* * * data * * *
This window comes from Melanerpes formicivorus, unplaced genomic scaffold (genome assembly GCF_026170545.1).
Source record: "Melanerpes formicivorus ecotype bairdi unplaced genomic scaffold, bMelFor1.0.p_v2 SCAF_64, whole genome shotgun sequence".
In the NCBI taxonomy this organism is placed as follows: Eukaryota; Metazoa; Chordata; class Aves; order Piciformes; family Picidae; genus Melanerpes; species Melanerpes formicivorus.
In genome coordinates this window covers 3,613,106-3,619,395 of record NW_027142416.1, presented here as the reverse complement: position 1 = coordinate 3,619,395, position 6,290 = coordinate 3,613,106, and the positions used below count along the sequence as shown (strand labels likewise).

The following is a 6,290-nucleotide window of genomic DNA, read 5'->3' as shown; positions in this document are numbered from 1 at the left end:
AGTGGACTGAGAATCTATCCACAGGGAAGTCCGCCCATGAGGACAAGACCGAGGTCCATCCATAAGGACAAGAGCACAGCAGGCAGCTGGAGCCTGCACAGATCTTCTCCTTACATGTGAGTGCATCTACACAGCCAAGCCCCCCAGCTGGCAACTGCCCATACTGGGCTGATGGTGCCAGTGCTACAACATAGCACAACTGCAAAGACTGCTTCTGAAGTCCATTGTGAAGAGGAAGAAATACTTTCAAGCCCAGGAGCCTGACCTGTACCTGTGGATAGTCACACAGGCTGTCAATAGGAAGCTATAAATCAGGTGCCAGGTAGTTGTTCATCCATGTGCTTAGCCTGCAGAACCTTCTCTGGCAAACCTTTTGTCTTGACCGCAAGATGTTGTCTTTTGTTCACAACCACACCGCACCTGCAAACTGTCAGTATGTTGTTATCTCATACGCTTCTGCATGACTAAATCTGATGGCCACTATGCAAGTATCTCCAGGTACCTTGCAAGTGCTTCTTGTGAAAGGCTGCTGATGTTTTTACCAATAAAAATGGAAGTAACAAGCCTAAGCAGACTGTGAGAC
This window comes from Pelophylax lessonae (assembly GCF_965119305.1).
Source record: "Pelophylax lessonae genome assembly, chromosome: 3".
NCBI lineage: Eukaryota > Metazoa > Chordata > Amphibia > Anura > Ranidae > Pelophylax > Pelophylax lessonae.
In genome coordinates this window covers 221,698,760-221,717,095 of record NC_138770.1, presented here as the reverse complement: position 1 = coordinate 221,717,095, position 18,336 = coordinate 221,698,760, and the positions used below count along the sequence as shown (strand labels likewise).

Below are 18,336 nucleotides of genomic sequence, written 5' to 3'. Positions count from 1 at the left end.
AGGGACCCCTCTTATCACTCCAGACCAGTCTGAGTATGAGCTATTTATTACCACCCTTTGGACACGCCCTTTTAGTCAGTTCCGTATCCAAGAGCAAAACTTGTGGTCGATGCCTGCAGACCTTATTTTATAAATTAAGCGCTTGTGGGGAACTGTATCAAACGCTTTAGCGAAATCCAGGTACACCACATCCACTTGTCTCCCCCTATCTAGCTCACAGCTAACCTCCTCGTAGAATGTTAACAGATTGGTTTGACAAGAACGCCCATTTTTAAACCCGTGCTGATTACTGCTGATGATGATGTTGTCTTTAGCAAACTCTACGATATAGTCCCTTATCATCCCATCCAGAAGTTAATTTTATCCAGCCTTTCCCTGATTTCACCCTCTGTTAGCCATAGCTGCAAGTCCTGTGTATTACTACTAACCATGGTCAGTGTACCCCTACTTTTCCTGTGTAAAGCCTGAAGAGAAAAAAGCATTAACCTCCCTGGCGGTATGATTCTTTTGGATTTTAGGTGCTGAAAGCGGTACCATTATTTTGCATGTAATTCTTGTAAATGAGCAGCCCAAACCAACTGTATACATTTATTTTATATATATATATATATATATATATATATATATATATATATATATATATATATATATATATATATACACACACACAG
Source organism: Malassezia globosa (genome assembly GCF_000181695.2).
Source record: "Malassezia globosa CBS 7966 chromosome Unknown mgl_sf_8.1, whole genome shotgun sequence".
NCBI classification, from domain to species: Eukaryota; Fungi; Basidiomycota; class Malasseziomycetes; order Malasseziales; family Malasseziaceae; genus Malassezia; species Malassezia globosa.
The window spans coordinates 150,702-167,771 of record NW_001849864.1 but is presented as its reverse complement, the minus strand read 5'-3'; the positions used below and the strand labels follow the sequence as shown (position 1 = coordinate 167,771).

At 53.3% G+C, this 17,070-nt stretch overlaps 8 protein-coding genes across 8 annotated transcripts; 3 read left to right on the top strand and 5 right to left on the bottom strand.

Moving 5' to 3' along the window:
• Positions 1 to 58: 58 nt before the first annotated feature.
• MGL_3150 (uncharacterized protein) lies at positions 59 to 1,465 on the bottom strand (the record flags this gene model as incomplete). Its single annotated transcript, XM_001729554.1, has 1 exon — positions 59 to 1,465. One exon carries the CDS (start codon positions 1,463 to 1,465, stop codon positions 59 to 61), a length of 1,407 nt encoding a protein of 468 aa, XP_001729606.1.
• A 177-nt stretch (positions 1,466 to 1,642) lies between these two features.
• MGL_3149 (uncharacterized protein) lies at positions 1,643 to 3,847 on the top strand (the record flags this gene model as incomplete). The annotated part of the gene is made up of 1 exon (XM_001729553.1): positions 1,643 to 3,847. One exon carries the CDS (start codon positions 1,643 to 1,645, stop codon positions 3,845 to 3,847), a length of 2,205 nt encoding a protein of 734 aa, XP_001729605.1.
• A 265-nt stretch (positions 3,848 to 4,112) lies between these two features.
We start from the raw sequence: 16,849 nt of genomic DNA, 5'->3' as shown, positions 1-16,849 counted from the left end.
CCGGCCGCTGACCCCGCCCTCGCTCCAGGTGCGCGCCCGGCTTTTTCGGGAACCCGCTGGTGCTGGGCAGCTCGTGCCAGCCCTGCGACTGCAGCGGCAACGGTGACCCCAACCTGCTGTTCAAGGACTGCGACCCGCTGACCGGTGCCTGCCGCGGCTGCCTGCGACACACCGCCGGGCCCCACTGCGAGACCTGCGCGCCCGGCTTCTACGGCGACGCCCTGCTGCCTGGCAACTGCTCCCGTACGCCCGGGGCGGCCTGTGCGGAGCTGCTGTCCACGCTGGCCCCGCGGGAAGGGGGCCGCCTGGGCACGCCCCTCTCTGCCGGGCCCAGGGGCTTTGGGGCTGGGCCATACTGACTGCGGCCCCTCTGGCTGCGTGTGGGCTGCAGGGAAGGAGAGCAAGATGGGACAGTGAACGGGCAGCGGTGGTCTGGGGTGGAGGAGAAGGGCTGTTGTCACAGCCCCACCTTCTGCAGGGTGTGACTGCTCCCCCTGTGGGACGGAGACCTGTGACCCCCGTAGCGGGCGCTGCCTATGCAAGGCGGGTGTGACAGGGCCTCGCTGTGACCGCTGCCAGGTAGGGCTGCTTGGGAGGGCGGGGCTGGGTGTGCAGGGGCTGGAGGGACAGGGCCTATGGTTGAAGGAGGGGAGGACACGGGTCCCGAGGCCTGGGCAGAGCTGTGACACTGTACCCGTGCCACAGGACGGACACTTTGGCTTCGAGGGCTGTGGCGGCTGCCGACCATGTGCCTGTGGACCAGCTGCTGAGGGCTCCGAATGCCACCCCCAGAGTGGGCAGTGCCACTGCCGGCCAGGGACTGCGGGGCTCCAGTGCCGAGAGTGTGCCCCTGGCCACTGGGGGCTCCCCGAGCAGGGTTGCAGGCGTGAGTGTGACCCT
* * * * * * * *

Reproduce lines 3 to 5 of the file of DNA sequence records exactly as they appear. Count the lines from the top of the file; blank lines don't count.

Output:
In the NCBI taxonomy this organism is placed as follows: Eukaryota; Metazoa; Chordata; class Aves; order Piciformes; family Picidae; genus Melanerpes; species Melanerpes formicivorus.
In genome coordinates this window covers 3,613,106-3,619,395 of record NW_027142416.1, presented here as the reverse complement: position 1 = coordinate 3,619,395, position 6,290 = coordinate 3,613,106, and the positions used below count along the sequence as shown (strand labels likewise).

The following is a 6,290-nucleotide window of genomic DNA, read 5'->3' as shown; positions in this document are numbered from 1 at the left end: